What You Need to Know About Statins

Statins are prescribed to lower cholesterol. Also called HMG-CoA reductase inhibitors, statins are one class of many cholesterol-lowering drugs.

Statins and Cholesterol

Cholesterol is a waxy substance found throughout the body that is vital to the normal function of cells. Too much cholesterol can build up on the walls of arteries and may eventually clog the arteries and prevent the heart from getting the blood it needs. Because there are no warning symptoms of high cholesterol, it is important to have blood cholesterol levels checked at least once every four to six years for adults 20 years or older.

Taking a total blood (or serum) cholesterol test is a combination of measurements in milligrams per deciliter (mg/dL) for:

  • HDL (good) cholesterol (higher is better)
  • LDL (bad) cholesterol (lower is better)
  • Triglycerides (stored in fat cells and used as an energy source)

When total cholesterol is high, but there is no history of heart disease, doctors may recommend:

  • A program of reduced dietary saturated fat and cholesterol
  • Physical activity
  • Weight control
  • Quitting smoking

Risk Factors for Heart Disease

If cholesterol doesn’t lower with lifestyle changes, your doctor may prescribe a statin after evaluating cholesterol levels and other risk factors for cardiovascular disease, such as:

  • High blood pressure
  • Being overweight or obese
  • Diabetes or pre-diabetes
  • Lack of healthy diet
  • Physically inactive
  • Family history of heart disease

In recent years, doctors have backed off hard and fast number guidelines for acceptable cholesterol levels. Instead, they consider the spectrum of heart disease risk factors, of which total cholesterol level is one. A statin may be recommended even if cholesterol levels aren’t exceptionally high because the drugs have a track record for reducing heart attacks and strokes.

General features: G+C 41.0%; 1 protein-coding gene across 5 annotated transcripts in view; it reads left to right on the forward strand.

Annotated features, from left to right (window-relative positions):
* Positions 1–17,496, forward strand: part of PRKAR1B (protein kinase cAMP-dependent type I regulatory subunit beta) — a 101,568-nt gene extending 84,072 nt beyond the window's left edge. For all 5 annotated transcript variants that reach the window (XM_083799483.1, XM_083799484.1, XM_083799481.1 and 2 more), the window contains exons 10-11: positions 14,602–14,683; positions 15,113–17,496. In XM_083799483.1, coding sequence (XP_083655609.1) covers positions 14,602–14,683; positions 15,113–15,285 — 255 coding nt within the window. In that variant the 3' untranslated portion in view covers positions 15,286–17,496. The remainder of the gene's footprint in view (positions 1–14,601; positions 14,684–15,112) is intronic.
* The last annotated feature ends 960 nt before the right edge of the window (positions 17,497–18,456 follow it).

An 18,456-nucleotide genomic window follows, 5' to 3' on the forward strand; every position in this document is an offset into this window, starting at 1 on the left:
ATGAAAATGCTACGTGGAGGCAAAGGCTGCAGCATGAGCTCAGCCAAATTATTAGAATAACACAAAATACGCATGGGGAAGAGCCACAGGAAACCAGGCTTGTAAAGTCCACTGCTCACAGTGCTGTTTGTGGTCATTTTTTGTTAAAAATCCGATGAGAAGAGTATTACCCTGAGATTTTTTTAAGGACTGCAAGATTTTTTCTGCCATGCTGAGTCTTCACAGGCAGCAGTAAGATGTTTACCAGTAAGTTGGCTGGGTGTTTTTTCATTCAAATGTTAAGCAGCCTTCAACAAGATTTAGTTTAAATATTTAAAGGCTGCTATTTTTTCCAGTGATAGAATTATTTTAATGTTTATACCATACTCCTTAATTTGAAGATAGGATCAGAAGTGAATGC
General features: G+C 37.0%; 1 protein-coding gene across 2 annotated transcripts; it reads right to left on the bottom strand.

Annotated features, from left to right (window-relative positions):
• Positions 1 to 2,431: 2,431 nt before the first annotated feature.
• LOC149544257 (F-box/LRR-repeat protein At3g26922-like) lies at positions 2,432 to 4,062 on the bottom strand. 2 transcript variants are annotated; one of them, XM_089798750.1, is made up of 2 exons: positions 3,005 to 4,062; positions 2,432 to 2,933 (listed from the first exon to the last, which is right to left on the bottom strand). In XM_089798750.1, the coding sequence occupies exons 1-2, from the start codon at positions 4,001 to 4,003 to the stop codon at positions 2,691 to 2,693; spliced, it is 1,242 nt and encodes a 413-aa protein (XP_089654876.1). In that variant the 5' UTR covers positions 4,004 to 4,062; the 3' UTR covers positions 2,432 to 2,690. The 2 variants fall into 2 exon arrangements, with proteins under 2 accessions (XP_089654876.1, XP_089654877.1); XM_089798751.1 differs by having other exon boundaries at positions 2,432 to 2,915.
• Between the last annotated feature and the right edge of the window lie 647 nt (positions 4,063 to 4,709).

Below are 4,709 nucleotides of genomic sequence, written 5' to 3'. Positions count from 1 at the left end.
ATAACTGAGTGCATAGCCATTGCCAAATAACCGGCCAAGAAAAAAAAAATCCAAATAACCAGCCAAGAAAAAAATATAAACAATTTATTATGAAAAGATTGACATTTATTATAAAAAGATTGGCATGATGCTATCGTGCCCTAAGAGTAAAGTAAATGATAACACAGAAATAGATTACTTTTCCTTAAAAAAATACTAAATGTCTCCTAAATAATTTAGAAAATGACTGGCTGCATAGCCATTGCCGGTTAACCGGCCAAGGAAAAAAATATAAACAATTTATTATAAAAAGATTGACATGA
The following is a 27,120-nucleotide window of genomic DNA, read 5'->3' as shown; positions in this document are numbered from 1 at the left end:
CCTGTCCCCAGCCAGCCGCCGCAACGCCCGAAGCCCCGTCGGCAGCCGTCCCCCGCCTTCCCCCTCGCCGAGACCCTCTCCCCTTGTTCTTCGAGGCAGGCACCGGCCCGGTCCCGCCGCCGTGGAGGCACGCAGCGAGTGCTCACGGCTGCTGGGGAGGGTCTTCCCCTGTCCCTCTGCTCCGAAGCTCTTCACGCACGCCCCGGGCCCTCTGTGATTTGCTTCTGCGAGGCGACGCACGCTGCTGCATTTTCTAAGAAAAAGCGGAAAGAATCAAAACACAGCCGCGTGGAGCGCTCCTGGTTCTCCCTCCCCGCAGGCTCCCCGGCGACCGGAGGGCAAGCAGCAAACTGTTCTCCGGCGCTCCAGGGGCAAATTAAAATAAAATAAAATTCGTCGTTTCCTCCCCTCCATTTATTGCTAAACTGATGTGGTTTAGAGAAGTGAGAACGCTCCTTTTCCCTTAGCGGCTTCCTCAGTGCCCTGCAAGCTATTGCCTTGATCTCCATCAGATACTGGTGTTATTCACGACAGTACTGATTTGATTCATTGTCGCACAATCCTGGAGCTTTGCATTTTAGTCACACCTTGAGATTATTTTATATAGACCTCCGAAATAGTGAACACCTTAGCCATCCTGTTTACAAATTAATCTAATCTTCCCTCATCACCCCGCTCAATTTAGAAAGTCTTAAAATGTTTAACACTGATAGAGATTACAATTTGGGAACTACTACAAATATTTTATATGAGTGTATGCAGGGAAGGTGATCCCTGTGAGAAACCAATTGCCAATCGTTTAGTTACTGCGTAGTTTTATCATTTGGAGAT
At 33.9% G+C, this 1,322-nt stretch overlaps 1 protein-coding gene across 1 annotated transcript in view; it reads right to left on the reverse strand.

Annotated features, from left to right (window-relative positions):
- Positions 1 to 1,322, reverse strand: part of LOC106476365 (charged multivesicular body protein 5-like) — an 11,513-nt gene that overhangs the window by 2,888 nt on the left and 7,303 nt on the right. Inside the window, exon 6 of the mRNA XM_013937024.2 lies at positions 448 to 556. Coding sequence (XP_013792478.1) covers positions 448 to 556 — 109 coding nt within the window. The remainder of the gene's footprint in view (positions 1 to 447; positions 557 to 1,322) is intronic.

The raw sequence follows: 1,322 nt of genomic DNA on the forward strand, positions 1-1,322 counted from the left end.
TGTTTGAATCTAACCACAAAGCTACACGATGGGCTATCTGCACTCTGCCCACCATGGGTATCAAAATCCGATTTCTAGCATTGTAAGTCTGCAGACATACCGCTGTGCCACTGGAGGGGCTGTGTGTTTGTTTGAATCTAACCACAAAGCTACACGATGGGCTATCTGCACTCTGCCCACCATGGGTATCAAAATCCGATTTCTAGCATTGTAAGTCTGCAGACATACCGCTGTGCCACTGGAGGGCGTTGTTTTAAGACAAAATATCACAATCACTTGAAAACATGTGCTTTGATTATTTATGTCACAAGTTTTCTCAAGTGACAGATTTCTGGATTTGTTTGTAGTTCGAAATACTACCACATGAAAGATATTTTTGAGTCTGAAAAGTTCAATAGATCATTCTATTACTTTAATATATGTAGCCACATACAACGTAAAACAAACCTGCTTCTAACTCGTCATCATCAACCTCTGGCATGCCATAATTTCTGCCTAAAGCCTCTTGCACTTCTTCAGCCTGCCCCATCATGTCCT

About Statins

Statins are the most recommended medications for treating cholesterol because they have shown the highest likelihood to reduce the risk of heart attack or stroke. Statin medications work in the liver to prevent cholesterol from forming, and therefore prevent the release of cholesterol into the blood. They can help:

  • Lower bad cholesterol (LDL) and triglycerides
  • Raise good cholesterol (HDL)
  • Remove cholesterol that is currently in the blood

The drugs are typically well tolerated by most people, but some may experience side effects such as muscle and joint aches or digestive issues. The side effects vary by brand of medication, so you have options if one medication doesn’t work for you due to side effects.

Similarly, some statins may interact with other medications you are taking, or may interact with fresh grapefruit or grapefruit juice. Talking with your doctor about the characteristics and benefits of the different statin options will help you select the one that is best for your condition.

Other types of medications recommended for treating high cholesterol levels include:

  • Selective cholesterol absorption inhibitors – prevents cholesterol from being absorbed in the intestine
  • Resins (bile acid-binding drugs) – promotes disposal of cholesterol
  • Lipid-lowering therapies – affects the body’s production and use of fats

Talk with your doctor about options for your condition.

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